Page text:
You will have to contest this in Court, and you must show that you are able to capably care for the child during your proposed access timings. It may be difficult to obtain reasonable and overnight access if the child is still very young and/or is still being breastfed. However, access orders can also be incremental in order for you to eventually obtain overnight access.

Firstly, reasonable access does not mean overnight access. Secondly, you are generally allowed to take your child overseas. However, in order to avoid any disagreements, you should ensure that the Court order specifically states that you are allowed to take your child overseas during your access timings and that your spouse is to handover the child’s passport. SPEAK to a specialized divorce lawyer to find out more about your rights during access?

This is called a shared care and control order. Generally, this is not encouraged by the Courts as stability in a child’s routine is important when considering what is in the best interests of the child. However, this may be possible if parents agree on such an arrangement, and the Court finds that parents are still able to work together to do what is best for the child.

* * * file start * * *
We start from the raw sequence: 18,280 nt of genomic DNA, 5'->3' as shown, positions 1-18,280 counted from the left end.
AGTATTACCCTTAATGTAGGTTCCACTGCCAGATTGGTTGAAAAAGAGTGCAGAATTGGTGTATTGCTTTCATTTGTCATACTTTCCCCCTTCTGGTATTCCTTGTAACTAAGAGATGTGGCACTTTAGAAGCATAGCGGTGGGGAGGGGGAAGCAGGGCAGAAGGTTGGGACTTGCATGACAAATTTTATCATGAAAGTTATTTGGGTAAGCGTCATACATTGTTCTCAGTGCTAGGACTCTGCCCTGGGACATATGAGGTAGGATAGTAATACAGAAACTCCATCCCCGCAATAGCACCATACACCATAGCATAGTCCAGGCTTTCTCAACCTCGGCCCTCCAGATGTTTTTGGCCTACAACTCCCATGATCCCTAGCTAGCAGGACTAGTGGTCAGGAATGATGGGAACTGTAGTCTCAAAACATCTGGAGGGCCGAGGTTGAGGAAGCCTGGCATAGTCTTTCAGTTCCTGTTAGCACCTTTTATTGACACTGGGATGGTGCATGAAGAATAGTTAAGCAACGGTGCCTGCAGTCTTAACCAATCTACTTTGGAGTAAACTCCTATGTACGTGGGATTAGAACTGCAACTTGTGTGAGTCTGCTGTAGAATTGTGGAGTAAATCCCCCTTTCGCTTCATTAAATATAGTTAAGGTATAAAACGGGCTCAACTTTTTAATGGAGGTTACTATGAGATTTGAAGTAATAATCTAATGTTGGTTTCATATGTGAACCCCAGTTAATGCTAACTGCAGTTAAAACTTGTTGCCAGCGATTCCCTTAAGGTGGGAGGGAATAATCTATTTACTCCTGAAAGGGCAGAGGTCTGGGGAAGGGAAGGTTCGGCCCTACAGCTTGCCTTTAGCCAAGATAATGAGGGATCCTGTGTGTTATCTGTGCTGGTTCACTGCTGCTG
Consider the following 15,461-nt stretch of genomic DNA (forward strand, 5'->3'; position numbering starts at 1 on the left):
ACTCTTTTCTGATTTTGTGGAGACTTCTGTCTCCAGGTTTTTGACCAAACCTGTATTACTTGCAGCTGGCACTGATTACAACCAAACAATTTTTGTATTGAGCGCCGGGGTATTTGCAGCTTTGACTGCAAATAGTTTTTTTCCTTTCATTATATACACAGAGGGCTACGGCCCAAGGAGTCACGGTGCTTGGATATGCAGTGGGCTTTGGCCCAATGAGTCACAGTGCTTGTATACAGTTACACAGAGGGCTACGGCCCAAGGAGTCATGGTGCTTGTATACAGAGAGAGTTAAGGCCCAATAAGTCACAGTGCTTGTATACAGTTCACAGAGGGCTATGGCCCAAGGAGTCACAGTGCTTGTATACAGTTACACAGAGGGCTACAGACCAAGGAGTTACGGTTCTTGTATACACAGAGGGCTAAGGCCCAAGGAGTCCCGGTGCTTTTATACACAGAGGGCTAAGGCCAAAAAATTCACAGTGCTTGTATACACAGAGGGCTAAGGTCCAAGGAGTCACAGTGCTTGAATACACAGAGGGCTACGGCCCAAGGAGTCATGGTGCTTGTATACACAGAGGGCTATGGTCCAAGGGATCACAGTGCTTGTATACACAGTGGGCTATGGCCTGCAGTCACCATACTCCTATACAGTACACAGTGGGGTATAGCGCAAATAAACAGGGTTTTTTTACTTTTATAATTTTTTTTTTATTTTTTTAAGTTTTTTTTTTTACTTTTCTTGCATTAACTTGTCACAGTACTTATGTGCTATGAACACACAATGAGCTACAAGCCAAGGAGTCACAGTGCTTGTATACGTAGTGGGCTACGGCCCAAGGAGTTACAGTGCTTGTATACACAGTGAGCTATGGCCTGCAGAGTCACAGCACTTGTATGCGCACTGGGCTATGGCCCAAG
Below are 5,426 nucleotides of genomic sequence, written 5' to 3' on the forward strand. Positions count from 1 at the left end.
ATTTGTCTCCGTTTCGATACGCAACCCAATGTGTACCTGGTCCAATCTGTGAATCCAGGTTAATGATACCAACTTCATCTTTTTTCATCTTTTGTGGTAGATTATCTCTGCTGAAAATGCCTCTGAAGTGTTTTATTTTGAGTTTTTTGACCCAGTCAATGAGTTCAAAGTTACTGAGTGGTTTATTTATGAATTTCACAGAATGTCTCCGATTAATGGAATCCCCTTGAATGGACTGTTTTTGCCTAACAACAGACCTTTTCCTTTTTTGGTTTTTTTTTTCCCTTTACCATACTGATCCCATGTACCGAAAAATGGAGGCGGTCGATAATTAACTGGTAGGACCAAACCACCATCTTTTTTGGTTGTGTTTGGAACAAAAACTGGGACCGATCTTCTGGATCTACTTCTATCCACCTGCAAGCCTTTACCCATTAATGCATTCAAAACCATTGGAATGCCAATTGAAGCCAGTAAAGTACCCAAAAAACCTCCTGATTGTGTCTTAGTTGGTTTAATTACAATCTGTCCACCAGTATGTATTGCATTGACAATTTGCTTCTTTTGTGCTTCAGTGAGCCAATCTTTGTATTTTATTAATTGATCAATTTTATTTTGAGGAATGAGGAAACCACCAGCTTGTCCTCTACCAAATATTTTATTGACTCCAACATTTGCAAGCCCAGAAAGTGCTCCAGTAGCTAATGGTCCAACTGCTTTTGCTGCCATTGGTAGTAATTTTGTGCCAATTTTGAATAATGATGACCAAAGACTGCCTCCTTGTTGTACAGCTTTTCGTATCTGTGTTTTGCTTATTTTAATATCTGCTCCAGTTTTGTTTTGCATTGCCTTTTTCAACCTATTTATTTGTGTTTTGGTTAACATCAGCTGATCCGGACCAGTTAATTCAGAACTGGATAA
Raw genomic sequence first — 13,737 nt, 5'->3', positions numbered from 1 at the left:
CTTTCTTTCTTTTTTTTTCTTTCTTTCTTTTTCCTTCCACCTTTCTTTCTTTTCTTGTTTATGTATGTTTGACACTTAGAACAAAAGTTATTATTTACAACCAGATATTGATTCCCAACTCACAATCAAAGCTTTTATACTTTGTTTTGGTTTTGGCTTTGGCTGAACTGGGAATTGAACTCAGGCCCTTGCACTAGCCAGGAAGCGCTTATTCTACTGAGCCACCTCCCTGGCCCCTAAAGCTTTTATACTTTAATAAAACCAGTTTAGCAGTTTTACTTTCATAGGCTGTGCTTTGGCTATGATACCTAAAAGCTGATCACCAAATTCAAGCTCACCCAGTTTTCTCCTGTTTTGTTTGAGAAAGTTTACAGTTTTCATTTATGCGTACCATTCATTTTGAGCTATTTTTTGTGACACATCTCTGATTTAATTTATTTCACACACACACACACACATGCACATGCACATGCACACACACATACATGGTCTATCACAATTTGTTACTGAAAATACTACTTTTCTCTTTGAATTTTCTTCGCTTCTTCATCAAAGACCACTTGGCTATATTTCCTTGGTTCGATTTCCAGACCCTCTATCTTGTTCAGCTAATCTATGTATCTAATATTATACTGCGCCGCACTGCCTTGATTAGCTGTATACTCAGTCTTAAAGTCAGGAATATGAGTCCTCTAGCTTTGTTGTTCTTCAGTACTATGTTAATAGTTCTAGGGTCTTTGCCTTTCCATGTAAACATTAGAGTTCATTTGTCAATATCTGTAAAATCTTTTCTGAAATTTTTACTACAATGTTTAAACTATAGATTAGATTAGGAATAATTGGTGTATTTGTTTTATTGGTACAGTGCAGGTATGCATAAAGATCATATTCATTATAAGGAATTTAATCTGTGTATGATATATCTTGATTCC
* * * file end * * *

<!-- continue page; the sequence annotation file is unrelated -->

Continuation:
In such situations, access will be incremental. Your husband may not get overnight access for now, but in the future, he may get overnight access.

You may apply for a variation application. There is no time limit for this.

If you have filed for divorce at the Family Court, then you may apply for an interim application (temporary application) for the Court to decide when you can see the kids pending the outcome of the divorce.

It is extremely rare for the Court to totally restrict access. The Court may likely make an order for supervised access, i.e. for you to be present when the children see your spouse.